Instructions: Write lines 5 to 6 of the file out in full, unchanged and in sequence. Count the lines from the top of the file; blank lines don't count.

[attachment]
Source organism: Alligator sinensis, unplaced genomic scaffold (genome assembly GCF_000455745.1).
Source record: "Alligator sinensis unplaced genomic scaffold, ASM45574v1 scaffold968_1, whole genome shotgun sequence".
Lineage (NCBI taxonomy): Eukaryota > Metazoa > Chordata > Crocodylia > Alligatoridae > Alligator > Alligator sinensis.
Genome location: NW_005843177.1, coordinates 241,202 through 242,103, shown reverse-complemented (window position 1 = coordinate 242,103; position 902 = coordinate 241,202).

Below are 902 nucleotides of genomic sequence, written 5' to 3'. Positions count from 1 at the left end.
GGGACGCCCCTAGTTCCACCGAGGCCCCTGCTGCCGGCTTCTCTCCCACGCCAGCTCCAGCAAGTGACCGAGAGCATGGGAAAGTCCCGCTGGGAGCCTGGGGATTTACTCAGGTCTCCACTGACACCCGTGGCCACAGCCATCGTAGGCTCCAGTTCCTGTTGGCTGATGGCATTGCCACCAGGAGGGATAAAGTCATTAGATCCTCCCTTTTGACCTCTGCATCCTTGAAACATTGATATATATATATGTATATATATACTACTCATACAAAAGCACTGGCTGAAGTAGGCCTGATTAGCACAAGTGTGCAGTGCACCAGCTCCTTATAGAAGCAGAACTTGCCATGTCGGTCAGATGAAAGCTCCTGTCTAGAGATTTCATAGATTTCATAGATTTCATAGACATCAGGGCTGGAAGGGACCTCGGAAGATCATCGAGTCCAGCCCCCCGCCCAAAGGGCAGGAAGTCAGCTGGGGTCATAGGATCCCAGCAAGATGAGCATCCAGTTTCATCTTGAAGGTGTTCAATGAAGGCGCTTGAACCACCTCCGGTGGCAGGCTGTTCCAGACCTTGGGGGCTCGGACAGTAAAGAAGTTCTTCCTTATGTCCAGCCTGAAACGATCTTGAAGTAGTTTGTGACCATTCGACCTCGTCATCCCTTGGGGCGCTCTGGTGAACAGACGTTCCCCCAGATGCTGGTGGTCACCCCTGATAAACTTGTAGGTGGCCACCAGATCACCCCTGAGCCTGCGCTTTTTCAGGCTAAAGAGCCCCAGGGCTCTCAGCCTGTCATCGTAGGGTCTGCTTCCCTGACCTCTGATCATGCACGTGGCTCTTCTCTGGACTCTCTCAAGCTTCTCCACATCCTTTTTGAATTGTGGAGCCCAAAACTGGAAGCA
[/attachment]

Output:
Below are 902 nucleotides of genomic sequence, written 5' to 3'. Positions count from 1 at the left end.
GGGACGCCCCTAGTTCCACCGAGGCCCCTGCTGCCGGCTTCTCTCCCACGCCAGCTCCAGCAAGTGACCGAGAGCATGGGAAAGTCCCGCTGGGAGCCTGGGGATTTACTCAGGTCTCCACTGACACCCGTGGCCACAGCCATCGTAGGCTCCAGTTCCTGTTGGCTGATGGCATTGCCACCAGGAGGGATAAAGTCATTAGATCCTCCCTTTTGACCTCTGCATCCTTGAAACATTGATATATATATATGTATATATATACTACTCATACAAAAGCACTGGCTGAAGTAGGCCTGATTAGCACAAGTGTGCAGTGCACCAGCTCCTTATAGAAGCAGAACTTGCCATGTCGGTCAGATGAAAGCTCCTGTCTAGAGATTTCATAGATTTCATAGATTTCATAGACATCAGGGCTGGAAGGGACCTCGGAAGATCATCGAGTCCAGCCCCCCGCCCAAAGGGCAGGAAGTCAGCTGGGGTCATAGGATCCCAGCAAGATGAGCATCCAGTTTCATCTTGAAGGTGTTCAATGAAGGCGCTTGAACCACCTCCGGTGGCAGGCTGTTCCAGACCTTGGGGGCTCGGACAGTAAAGAAGTTCTTCCTTATGTCCAGCCTGAAACGATCTTGAAGTAGTTTGTGACCATTCGACCTCGTCATCCCTTGGGGCGCTCTGGTGAACAGACGTTCCCCCAGATGCTGGTGGTCACCCCTGATAAACTTGTAGGTGGCCACCAGATCACCCCTGAGCCTGCGCTTTTTCAGGCTAAAGAGCCCCAGGGCTCTCAGCCTGTCATCGTAGGGTCTGCTTCCCTGACCTCTGATCATGCACGTGGCTCTTCTCTGGACTCTCTCAAGCTTCTCCACATCCTTTTTGAATTGTGGAGCCCAAAACTGGAAGCA